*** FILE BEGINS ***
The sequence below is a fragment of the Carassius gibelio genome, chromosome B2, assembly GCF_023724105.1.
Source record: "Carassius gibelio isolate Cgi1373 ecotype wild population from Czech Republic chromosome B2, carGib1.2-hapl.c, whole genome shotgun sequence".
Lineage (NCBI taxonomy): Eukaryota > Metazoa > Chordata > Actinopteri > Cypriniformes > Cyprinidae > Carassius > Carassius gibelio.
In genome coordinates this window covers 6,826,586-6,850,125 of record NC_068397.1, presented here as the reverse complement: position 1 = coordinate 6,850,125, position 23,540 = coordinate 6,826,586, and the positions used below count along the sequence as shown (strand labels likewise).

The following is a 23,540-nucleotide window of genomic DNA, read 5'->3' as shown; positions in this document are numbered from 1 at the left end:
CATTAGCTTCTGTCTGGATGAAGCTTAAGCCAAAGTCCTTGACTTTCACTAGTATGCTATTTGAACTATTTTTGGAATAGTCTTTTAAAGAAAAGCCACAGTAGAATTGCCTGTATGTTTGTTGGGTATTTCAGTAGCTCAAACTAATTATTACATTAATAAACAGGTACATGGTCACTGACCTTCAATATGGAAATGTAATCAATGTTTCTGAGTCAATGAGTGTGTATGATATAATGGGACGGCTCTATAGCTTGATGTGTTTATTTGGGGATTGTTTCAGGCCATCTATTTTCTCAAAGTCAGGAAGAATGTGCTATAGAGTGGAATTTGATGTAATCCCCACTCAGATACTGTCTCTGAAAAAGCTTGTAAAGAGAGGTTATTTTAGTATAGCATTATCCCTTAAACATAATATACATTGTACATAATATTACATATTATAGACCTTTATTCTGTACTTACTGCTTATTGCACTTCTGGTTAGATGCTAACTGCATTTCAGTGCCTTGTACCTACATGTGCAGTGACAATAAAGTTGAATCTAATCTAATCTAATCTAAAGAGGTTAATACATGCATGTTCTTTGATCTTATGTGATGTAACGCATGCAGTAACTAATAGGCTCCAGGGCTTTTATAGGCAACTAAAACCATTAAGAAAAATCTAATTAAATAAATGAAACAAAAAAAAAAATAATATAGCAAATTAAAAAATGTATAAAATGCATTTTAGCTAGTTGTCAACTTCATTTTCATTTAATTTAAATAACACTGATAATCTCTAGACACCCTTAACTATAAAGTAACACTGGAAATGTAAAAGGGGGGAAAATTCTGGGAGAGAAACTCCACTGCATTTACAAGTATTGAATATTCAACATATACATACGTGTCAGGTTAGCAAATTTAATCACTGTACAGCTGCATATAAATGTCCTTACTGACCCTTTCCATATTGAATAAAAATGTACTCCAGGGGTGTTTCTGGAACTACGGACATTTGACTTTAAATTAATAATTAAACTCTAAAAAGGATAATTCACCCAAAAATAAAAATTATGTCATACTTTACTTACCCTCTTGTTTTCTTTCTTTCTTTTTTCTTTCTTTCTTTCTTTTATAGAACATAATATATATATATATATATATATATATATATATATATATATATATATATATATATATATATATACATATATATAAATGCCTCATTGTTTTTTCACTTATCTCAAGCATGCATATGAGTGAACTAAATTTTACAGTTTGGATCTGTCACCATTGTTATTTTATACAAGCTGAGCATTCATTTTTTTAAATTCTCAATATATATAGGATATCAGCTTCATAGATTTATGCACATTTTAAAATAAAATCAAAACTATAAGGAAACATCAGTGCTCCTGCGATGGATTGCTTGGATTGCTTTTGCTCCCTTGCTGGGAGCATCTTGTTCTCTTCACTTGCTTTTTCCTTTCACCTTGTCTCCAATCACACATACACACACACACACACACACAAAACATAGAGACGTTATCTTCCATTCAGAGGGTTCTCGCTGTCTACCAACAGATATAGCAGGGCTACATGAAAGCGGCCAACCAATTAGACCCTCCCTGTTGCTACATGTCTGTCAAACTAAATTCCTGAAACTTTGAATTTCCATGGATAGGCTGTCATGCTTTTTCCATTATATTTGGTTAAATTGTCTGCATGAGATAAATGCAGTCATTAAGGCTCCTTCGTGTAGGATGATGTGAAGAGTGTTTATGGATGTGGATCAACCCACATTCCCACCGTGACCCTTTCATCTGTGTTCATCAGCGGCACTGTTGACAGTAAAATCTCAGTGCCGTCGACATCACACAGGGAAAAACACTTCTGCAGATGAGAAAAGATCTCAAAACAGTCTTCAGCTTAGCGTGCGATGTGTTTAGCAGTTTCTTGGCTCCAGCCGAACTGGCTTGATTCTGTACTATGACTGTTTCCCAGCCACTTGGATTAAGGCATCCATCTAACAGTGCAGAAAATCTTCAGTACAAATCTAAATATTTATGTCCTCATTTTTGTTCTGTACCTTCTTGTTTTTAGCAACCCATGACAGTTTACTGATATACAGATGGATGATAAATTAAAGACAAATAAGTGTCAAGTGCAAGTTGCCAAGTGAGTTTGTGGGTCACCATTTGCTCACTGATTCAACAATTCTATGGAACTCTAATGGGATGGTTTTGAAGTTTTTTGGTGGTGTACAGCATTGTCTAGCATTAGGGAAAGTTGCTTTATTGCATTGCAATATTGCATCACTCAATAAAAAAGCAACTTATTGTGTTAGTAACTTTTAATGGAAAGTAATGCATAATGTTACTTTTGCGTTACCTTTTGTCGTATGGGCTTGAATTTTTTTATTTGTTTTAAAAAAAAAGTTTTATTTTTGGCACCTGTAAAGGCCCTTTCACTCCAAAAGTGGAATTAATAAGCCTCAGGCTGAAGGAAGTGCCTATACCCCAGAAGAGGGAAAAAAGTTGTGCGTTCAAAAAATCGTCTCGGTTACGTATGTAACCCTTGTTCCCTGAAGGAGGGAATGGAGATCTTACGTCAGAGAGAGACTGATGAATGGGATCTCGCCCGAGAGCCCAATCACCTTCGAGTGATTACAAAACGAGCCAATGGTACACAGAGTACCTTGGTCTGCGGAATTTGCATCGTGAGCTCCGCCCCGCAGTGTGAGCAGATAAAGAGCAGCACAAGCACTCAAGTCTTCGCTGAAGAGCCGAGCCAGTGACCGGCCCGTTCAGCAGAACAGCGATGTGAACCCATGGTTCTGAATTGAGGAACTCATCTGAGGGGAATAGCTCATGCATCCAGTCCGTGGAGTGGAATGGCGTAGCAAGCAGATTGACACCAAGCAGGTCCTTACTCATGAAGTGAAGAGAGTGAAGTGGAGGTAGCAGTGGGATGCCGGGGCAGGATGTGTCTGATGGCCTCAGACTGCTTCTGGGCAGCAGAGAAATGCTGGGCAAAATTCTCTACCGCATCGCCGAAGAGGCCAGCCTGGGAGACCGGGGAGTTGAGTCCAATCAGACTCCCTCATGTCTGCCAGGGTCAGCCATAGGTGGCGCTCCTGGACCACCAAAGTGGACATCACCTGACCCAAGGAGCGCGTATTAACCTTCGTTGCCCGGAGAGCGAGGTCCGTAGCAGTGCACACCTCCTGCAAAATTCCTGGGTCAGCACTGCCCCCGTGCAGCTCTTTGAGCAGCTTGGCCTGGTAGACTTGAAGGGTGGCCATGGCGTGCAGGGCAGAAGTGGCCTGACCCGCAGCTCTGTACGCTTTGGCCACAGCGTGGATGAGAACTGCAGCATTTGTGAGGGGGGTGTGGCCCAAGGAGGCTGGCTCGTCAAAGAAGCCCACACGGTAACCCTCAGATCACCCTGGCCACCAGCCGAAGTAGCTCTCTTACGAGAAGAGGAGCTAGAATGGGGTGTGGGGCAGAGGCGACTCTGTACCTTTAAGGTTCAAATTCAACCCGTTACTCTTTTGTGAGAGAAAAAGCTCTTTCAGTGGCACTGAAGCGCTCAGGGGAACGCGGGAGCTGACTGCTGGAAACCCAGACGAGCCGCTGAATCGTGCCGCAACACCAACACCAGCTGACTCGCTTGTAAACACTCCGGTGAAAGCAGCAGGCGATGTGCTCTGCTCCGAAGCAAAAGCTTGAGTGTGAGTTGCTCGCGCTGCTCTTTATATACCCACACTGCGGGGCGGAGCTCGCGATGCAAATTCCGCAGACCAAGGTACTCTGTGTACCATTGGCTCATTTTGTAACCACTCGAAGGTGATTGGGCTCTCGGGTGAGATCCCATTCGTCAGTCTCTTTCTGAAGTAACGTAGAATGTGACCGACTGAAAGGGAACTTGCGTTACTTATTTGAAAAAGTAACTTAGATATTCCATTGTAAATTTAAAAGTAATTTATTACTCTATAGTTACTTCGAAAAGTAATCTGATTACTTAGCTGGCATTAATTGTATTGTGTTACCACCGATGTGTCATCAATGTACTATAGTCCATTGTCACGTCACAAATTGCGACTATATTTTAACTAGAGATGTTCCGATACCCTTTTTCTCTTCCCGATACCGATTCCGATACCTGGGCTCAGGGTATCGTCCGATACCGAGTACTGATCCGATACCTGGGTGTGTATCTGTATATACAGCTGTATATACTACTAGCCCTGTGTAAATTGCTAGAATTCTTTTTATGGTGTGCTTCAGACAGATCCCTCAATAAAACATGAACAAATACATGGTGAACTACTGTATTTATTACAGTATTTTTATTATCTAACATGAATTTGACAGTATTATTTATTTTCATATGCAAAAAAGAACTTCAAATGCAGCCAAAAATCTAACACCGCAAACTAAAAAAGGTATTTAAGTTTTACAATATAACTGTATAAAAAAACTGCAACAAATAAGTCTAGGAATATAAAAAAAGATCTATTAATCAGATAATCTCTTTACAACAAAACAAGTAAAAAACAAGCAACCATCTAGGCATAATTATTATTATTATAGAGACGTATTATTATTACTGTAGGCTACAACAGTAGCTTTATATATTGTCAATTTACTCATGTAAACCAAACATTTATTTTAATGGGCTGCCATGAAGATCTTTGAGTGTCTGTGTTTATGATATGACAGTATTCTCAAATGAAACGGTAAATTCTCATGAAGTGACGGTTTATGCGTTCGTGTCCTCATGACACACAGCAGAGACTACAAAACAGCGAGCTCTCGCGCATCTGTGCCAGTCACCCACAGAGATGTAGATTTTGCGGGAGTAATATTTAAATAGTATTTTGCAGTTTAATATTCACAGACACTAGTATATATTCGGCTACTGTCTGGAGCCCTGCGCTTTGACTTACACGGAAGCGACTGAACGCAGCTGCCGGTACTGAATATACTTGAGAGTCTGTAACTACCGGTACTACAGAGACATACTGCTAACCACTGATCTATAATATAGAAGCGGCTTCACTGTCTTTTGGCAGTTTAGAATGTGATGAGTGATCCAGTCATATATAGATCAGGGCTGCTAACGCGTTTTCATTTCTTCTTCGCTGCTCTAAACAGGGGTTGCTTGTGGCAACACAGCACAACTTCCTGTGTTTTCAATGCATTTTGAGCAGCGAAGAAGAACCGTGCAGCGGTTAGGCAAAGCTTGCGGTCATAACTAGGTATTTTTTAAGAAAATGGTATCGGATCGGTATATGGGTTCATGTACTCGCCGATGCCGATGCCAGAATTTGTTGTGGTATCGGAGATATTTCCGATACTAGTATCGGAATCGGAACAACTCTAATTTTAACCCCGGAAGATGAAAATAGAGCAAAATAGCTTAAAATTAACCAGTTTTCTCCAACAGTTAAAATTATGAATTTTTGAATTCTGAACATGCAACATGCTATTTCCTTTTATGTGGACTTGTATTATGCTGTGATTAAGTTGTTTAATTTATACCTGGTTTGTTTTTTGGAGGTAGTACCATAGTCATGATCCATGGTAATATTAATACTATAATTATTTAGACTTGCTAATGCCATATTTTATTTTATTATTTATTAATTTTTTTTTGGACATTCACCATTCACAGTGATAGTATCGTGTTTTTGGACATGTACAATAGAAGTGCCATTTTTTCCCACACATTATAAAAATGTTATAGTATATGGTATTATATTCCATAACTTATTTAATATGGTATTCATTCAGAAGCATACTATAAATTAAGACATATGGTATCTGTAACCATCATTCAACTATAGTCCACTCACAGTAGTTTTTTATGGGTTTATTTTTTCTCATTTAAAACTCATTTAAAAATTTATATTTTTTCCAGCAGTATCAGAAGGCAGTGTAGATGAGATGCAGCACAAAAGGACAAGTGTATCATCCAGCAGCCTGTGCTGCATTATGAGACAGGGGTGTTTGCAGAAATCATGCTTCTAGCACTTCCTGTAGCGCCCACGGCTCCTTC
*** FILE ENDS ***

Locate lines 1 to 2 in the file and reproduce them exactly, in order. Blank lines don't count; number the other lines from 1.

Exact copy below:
The sequence below is a fragment of the Carassius gibelio genome, chromosome B2, assembly GCF_023724105.1.
Source record: "Carassius gibelio isolate Cgi1373 ecotype wild population from Czech Republic chromosome B2, carGib1.2-hapl.c, whole genome shotgun sequence".